It was a very dear and convincing picture that the English Puritan saw when he cast his eye about him. Only a few years before, one or two companies of Puritans had seen the same picture, and in their desperation had undertaken a “reformation without tarrying for any.” This had necessitated their separating themselves from the Establishment, and their self-expatriation, first to Holland and then to Cape Cod. But the Puritans of Massachusetts Bay could not bring themselves to take the extreme measure of separation. We may honor them none the less that they felt themselves to be exceedingly responsible members of society. As such they were utterly loyal to the institutions and destinies of their beloved mother country. They felt that separated reformation would in large measure defeat its own ends because it would deprive the country as a whole and the Established Church as a whole of its benefits. Their ideal was a church still established but reformed, purified from within. And their hope was to start into operation in the blood-stream of the Established Church a cogent little fermentation of reform that should spread its life-giving properties throughout the entire body, and make it over as a whole into something approximating what it ought to be. They insisted upon reformation—yes—but it must be a reformation from within and spreading through the whole body. They were not schismatics.

    This was all very well to think and say, but there were practical difficulties in their path. They might strive in every way to inaugurate their process of reformation from within, but somehow the process moved on with heartbreaking deliberation. It seemed to arouse as much opposition as sympathy, until at last this opposition took definite form in one sinister personality, to whose misguided zeal the colony of Massachusetts Bay owes her existence as much perhaps as to any single cause. In 1628, Bishop Laud became Bishop of London. His rigidity of belief and determination, coming into conflict with their rigidity of belief and determination, speedily brought matters to a head. Had it not been for Bishop Laud, they might never have crossed the seas to New England. For that matter, could they have foreseen the events of 1641, when the Puritans as a political party came into power, one may venture the assertion that not a single one of them would have come over to New England in 1630. But here were the facts. Laud did become Bishop of London. Their difficulties did increase. Their persecutions did take on a fresh intensity. Their attempts at reformation from within did appear to be frustrated on every side. Matters did seem to go from bad to worse. And the future did look very dark. What were they to do?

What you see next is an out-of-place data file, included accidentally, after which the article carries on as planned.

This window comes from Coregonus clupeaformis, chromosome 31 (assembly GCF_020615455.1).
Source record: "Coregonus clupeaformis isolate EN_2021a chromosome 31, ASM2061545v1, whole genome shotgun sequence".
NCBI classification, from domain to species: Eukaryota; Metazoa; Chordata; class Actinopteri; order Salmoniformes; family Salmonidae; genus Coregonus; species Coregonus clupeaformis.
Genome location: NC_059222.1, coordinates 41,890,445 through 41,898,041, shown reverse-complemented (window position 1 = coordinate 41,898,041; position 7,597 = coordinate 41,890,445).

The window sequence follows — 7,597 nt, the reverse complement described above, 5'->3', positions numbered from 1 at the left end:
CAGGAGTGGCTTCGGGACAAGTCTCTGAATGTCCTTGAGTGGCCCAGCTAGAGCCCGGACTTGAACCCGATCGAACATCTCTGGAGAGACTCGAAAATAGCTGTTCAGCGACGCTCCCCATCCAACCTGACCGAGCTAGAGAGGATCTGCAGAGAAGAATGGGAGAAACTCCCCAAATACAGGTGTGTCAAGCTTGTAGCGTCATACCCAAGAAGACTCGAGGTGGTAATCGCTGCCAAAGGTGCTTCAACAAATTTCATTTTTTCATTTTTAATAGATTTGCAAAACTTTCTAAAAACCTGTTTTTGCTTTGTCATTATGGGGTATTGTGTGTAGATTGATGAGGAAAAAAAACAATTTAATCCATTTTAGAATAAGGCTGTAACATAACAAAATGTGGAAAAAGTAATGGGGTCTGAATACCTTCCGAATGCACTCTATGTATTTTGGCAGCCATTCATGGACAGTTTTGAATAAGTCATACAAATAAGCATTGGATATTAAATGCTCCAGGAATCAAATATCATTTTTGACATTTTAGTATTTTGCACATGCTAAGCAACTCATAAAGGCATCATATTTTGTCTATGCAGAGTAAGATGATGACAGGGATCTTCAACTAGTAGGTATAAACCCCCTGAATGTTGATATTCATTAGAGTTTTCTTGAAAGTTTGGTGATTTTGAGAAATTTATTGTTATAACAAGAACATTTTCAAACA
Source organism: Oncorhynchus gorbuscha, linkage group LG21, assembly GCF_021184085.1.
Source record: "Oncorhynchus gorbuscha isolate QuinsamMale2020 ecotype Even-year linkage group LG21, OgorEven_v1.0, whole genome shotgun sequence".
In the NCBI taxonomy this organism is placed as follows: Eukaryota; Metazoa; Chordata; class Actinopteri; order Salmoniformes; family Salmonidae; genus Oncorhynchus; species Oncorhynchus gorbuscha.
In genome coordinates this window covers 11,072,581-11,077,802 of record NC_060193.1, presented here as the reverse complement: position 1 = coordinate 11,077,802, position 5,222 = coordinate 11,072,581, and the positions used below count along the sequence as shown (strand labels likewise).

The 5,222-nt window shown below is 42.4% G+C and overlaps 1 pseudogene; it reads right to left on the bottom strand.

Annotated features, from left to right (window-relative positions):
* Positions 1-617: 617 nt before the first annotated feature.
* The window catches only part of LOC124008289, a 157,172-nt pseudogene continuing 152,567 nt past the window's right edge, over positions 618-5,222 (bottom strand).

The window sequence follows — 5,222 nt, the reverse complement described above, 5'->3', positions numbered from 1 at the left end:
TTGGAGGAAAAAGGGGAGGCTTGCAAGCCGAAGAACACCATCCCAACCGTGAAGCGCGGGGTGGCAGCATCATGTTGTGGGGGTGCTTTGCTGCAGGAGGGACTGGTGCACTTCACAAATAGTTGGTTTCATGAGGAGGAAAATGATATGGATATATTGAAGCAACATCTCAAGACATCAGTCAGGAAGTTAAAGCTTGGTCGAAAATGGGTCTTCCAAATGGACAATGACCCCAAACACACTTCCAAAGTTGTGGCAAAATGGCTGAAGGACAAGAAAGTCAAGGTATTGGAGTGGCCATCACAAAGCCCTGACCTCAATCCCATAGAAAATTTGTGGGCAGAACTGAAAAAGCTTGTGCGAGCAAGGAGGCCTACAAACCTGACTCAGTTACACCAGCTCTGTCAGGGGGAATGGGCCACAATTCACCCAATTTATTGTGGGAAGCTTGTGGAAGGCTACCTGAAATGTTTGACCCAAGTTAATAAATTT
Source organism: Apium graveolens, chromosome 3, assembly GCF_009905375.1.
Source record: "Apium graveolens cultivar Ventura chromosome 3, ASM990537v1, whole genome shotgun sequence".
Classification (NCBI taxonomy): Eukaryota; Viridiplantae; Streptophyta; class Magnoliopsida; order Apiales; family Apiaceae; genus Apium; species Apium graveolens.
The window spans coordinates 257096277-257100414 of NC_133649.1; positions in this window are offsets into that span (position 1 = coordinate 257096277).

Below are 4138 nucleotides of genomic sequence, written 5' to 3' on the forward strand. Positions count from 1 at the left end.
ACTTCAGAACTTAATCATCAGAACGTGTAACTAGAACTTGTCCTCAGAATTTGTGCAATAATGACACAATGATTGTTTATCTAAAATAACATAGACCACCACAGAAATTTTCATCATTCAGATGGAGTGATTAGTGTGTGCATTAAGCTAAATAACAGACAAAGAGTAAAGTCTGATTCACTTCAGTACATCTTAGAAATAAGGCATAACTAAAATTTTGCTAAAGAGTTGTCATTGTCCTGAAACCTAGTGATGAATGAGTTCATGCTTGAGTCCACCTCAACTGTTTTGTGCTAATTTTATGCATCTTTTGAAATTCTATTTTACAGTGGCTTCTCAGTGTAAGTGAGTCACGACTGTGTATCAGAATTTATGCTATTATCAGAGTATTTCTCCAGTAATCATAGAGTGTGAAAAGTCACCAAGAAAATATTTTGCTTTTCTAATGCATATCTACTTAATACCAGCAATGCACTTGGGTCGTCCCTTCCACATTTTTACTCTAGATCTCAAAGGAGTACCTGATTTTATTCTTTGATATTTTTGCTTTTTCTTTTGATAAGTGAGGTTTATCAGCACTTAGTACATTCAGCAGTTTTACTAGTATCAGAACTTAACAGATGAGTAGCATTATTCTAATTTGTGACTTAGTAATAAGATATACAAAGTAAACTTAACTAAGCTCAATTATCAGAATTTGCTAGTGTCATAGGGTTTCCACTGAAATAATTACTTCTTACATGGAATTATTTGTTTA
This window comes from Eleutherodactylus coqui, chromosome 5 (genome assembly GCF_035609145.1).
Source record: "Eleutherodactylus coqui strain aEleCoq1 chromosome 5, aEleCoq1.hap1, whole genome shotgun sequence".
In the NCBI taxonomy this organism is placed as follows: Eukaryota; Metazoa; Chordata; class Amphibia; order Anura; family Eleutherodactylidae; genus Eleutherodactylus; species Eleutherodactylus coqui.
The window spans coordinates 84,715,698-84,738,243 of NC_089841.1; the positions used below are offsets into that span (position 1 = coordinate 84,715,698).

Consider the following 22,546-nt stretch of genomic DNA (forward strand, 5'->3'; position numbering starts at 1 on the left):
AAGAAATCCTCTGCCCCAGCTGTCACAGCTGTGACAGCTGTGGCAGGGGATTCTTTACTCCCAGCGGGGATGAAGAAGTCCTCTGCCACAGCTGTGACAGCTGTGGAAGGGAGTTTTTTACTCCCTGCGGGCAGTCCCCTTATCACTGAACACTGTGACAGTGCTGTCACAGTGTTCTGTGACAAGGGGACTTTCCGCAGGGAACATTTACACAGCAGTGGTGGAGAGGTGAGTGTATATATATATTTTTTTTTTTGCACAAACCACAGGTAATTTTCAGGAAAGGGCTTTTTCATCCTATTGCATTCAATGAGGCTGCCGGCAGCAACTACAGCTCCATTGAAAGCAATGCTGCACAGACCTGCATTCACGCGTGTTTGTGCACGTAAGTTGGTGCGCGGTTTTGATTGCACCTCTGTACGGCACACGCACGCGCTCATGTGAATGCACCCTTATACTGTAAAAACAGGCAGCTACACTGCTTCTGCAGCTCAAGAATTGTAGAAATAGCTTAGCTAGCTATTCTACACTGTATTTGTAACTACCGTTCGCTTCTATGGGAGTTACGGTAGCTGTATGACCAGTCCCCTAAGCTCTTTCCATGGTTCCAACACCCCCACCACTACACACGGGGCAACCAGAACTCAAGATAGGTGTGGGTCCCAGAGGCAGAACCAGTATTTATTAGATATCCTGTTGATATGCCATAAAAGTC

Here was a New World off in the west; a goodly portion of it was claimed as an English possession by their own sovereign. To be sure, it was three thousand miles away, but in that New World they would still be Englishmen; a company of their own fellow-countrymen had already gone there and were successfully established. It was a land quite unspoiled—no factions had as yet preempted it; no traditions or institutions, corrupt or otherwise, had as yet taken root there. It was a clean white page, and, on the whole, the three thousand miles of stormy Atlantic that separated it from Old England might very well prove to be a blessing in disguise. Here was their opportunity. Not many months were required for the development of their plan. That plan was to establish in the New World a branch of the Church of England which should be a purified branch, a true church, unsullied by any of the corruptions and false practices they lamented so deeply in Old England, fashioned as closely as might be after the pattern set forth in the Bible. About this church they would assemble a social and political structure designed to support and maintain the church in its purity, and one that would be instantly sensitive to the regulating influences, to the promptings and motives, to the moral precepts and restraints that might emanate from the church.